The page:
The diagnosis of anti-NMDAR encephalitis is very difficult to make at the point of first medical contact in the ED. To confirm the diagnosis, a positive anti-NMDAR test result from a patient’s CSF is needed, however this may not be available in many medical institutions. Fortunately, anti-NMDAR encephalitis presents with a constellation of characteristic symptoms. In this study, we found fever, abnormal (psychiatric) behaviors, a decreased level of consciousness, and seizures were the most common symptoms, all with an incidence above 50%. Unfortunately, the psychiatric symptoms associated with anti-NMDAR encephalitis can be so significant that many family or emergency physicians refer these patients to psychiatrists for consultation7,8. Our study found rates of misdiagnosis were relatively high with 47 (54.0%) patients experiencing a misdiagnosis. A key hallmark of anti-NMDAR encephalitis is that, unlike in cases of ‘pure’ psychosis, it is often associated with other symptoms such as fever, decreased level of consciousness, or seizures.
An important first step in the ED is to search for causes of fever, identify possible drug overdoses or other metabolic factors which may lead to decreased levels of consciousness and seizures, but anti-NMDA receptor encephalitis should be on the differential diagnosis for patients with a fever and psychiatric symptoms. Since many patients presenting to the ED with such symptoms will require a lumbar puncture for CSF testing as part of routine ED evaluation, we recommend considering testing for anti-NMDAR antibodies if a clinician suspects the diagnosis and if the medical institution can perform the necessary tests. Meanwhile, more ancillary tests are needed to support the diagnosis of anti-NMDAR encephalitis if antibody testing is unavailable.
In our study, we found the sensitivity of CSF oligoclonal band testing (OB) was 78.9%, and an abnormal EEG 71.2%, but serum antibody against NMDAR had a sensitivity of only 66.3%. Compared with EEG and serum antibody against NMDAR, CSF OB testing is more sensitive and more widely available in many EDs. Graus et al. reported CSF OB sensitivity to be > 60% and could be a useful ancillary test for the clinical diagnosis of anti-NMDAR encephalitis9.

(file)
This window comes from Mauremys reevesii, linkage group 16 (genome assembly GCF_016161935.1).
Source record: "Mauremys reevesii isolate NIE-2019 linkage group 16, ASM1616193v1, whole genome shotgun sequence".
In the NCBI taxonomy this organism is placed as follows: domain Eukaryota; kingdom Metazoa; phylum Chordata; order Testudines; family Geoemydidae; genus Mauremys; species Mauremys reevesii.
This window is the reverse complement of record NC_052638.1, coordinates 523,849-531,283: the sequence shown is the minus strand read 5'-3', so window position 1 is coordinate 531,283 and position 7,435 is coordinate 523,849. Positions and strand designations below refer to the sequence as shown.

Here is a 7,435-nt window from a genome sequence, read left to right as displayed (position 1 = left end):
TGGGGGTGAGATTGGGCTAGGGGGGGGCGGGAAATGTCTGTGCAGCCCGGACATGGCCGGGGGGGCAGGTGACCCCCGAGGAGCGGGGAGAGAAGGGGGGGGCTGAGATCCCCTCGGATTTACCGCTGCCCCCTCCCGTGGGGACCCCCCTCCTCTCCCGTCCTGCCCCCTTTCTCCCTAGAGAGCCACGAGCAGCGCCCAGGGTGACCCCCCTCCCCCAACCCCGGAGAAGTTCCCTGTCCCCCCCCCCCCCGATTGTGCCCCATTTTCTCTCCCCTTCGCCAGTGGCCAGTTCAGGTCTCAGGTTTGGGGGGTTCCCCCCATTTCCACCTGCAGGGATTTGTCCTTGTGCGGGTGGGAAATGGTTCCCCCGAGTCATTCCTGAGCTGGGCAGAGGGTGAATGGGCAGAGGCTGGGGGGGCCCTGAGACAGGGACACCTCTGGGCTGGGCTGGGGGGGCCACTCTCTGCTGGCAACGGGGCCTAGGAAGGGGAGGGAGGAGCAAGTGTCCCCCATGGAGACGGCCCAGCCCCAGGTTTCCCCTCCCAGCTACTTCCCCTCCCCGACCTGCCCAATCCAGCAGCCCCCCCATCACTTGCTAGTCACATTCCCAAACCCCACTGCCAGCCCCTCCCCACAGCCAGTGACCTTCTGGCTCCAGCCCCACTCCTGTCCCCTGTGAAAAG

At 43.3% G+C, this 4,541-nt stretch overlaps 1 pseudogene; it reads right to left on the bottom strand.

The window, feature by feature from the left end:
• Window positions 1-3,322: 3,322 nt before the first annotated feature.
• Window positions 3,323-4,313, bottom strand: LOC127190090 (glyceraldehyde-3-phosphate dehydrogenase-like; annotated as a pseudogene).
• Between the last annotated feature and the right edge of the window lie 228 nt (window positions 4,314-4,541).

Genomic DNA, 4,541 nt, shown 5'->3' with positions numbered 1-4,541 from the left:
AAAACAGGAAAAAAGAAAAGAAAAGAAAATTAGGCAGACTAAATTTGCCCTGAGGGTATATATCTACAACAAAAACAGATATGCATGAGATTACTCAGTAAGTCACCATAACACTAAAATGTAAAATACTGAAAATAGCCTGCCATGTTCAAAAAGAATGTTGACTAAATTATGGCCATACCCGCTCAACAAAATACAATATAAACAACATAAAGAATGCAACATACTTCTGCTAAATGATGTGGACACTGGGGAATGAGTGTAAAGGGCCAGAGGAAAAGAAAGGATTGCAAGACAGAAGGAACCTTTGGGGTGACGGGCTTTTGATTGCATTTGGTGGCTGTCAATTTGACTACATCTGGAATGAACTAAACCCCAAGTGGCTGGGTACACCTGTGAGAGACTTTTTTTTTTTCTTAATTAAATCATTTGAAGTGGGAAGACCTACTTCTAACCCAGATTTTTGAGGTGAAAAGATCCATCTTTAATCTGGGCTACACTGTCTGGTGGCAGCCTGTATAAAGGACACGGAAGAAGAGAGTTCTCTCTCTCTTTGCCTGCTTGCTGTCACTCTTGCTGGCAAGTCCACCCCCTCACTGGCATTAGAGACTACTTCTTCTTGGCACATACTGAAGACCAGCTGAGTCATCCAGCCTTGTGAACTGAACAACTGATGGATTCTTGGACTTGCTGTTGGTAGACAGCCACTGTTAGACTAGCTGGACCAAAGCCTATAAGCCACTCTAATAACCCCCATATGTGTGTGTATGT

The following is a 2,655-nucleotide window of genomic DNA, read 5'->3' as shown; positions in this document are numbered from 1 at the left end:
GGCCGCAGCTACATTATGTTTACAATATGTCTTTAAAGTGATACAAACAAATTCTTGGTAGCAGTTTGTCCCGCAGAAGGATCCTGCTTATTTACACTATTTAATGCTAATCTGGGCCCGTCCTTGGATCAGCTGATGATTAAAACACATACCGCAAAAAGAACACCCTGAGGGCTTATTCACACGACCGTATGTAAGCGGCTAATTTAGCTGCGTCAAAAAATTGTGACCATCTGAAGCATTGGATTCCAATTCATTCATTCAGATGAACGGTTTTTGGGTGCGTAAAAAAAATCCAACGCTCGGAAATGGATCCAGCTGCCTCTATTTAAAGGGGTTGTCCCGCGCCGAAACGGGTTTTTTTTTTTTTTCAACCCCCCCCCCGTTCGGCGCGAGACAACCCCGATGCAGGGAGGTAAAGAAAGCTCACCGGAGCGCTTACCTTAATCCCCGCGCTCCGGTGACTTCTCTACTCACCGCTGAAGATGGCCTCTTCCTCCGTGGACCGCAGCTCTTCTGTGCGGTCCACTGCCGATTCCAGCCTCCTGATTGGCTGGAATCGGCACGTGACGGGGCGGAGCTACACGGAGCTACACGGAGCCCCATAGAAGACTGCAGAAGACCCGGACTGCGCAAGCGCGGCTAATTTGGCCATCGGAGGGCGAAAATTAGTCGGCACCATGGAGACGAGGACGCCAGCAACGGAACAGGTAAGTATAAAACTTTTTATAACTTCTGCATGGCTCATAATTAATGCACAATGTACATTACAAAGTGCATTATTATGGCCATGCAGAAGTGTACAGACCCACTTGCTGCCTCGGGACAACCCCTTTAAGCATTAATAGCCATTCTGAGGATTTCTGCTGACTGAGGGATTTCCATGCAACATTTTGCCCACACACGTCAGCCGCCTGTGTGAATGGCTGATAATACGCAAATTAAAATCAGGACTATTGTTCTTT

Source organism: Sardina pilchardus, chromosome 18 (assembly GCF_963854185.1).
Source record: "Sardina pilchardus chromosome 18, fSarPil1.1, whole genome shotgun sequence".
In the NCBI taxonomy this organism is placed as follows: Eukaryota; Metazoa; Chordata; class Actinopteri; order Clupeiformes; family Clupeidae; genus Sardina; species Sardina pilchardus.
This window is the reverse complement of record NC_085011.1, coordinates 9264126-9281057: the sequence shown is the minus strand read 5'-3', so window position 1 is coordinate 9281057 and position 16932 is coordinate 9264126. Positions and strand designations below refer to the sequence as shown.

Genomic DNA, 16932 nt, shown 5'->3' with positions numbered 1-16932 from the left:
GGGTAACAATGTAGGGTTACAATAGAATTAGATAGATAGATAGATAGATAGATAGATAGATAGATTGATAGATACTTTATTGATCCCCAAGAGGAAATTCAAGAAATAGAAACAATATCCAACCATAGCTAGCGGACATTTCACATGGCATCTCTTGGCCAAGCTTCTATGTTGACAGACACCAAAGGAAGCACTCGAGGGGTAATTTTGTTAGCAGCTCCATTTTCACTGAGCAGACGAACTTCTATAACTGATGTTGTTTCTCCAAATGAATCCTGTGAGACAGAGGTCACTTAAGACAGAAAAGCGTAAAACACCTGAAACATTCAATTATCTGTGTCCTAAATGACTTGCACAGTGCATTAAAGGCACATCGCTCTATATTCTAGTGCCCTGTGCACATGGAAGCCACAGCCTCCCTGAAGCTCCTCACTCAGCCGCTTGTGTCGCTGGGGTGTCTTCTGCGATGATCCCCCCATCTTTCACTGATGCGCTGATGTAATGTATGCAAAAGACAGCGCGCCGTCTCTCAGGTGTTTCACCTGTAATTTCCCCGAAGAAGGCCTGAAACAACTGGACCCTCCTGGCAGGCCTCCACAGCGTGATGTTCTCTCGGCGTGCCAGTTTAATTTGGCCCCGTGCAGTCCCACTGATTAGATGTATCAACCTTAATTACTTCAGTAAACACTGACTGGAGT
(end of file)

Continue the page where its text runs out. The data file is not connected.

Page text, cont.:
Patients who presented to the ED were quite ill. According to the m-RS scores, more than half were ≥ 4, and, of these, > 80% received monitoring. Overall, in our study, more than half the patients needed to be monitored after being assessed by an ED physician, and half of those monitored patients were subsequently intubated and admitted to an ICU. We analyzed the reasons why patients were monitored, and we found that seizures, autonomic dysfunction, central hypoventilation, or a decreased level of consciousness were the top three reasons. As is common for many other serious ED conditions, airway and ventilation abnormalities or risks were of most concern in these patients. On a more positive note, only one out of 87 patients with anti-NMDAR encephalitis died.
Female patients suspected of anti-NMDAR encephalitis need tumor screening and teratoma removal operations. A majority of anti-NMDAR encephalitis patients in our study were female, and 14 had teratomas. In these 14 patients, 10 had an m-RS of 5, and one had a m-RS of 4, so 78.6% had an m-RS score ≥ 4. Patients with teratomas in our study had higher m-RS scores compared to those without teratomas (p = 0.002). Given this association, we reviewed the source database (ED and non-ED patients) and found that, out of 201 female patients, 39 had a teratoma (19.4%). Of those patients with a teratoma, 27 had an m-RS of 5, and patients with a mRS ≥ 4 take up 74.4% of all patients, like the results in this ED study. We strongly suggest that female patients diagnosed with anti-NMDAR encephalitis should receive tumor screening, especially for ovarian tumors such as teratomas. The most common method for this would be via abdominal or pelvic ultrasound, with computer tomography or MRI of the pelvis as possible options as well.
Immunotherapy is the first line treatment for the anti-NMDAR encephalitis: every patient received a combination of steroids and IVIG to treat anti-NMDAR encephalitis. 39 patients received steroid pulse therapy (methylprednisolone 500 ~ 1000mg daily). All steroid pulse therapy plans were decided after consultation with a neurologist. 84 (96.6%) patients received IVIG, which was sometimes ordered by ED physicians before consultation a neurologist.